From ideas to storyboardsNext we considered what these themes could look like in context and constructed more refined narratives around them. Storyboards are an effective method to both explore options among teammates and illustrate to stakeholders how they could play out. We began to organize them for presentation to our client, loosely binding the ideas to value propositions and sample tech implementations. Collectively we strategized to pursue two design directions in succession with a series of iterative prototypes: One guest-facing and one staff-facing.
Please click here to see some of my musings and rough storyboard sketches.
We created wireframes of how the system might look, allowing users to choose among staff-recommended activities, personalized recommendations, context-aware recommendations, and recommendations drawn from other guests’ experiences.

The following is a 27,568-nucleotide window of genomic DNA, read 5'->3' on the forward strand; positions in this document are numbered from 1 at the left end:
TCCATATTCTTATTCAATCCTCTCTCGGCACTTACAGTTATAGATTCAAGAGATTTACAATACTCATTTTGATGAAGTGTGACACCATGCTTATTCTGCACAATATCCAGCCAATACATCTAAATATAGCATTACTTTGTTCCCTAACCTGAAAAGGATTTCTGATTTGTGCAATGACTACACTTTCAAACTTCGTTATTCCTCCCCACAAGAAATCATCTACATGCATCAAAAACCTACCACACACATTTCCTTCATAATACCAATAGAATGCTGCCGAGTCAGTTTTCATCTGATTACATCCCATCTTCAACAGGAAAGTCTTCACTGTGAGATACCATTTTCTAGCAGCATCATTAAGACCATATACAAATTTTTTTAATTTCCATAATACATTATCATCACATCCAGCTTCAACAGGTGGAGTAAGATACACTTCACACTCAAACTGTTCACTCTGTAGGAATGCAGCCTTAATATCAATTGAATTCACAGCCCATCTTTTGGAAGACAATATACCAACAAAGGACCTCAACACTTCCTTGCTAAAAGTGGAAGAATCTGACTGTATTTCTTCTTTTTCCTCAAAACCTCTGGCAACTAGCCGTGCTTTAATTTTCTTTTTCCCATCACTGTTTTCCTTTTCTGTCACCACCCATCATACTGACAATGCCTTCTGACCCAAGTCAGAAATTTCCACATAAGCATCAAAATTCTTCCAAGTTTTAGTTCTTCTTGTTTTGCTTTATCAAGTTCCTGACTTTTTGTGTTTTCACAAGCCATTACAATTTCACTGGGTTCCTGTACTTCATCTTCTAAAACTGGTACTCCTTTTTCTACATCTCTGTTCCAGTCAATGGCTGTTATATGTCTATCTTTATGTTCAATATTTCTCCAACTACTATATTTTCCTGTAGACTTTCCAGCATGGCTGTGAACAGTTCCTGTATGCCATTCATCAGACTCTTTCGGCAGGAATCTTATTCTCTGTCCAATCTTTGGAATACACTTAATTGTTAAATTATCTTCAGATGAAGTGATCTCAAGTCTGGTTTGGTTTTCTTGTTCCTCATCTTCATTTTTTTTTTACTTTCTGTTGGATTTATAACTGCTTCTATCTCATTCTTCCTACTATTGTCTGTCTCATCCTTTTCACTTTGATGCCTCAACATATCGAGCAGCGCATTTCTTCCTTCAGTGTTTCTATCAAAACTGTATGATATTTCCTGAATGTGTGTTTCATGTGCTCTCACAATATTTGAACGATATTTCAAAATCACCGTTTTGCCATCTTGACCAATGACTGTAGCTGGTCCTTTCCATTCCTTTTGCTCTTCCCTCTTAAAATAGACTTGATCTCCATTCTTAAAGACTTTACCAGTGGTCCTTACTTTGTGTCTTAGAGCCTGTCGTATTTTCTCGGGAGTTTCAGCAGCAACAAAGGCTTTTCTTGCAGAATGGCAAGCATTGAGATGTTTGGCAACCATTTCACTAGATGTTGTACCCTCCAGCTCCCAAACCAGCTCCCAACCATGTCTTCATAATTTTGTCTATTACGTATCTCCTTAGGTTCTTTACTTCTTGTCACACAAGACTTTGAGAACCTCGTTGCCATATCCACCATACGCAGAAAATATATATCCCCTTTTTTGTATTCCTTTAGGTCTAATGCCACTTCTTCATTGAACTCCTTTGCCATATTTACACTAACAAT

After mocking up a rough idea of our prototype experience, we came up with a research protocol. For the first round of rapid testing, considering our time constraints, we determined to recruit a sample of convenience from our extended networks: Subjects who were traveling or travel frequently. We designed a test that fell somewhere between a thinkaloud and an interview: First we would present a scenario, introduce the prototype, ask the research subject to guide us through his or her use of the prototype, and finally follow up with probing questions for qualitative responses.
After finalizing our rough paper prototype, we wireframed it in Figma. The artifact remained very low-fidelity and captured the character of a paper prototype, but we wanted it to be digitized so we could conduct remote interviews.
- Travelers want to see the map
“First I’d make a list of everthing that looks interesting, then I’d see where everything is so I can see what I can do in a day.”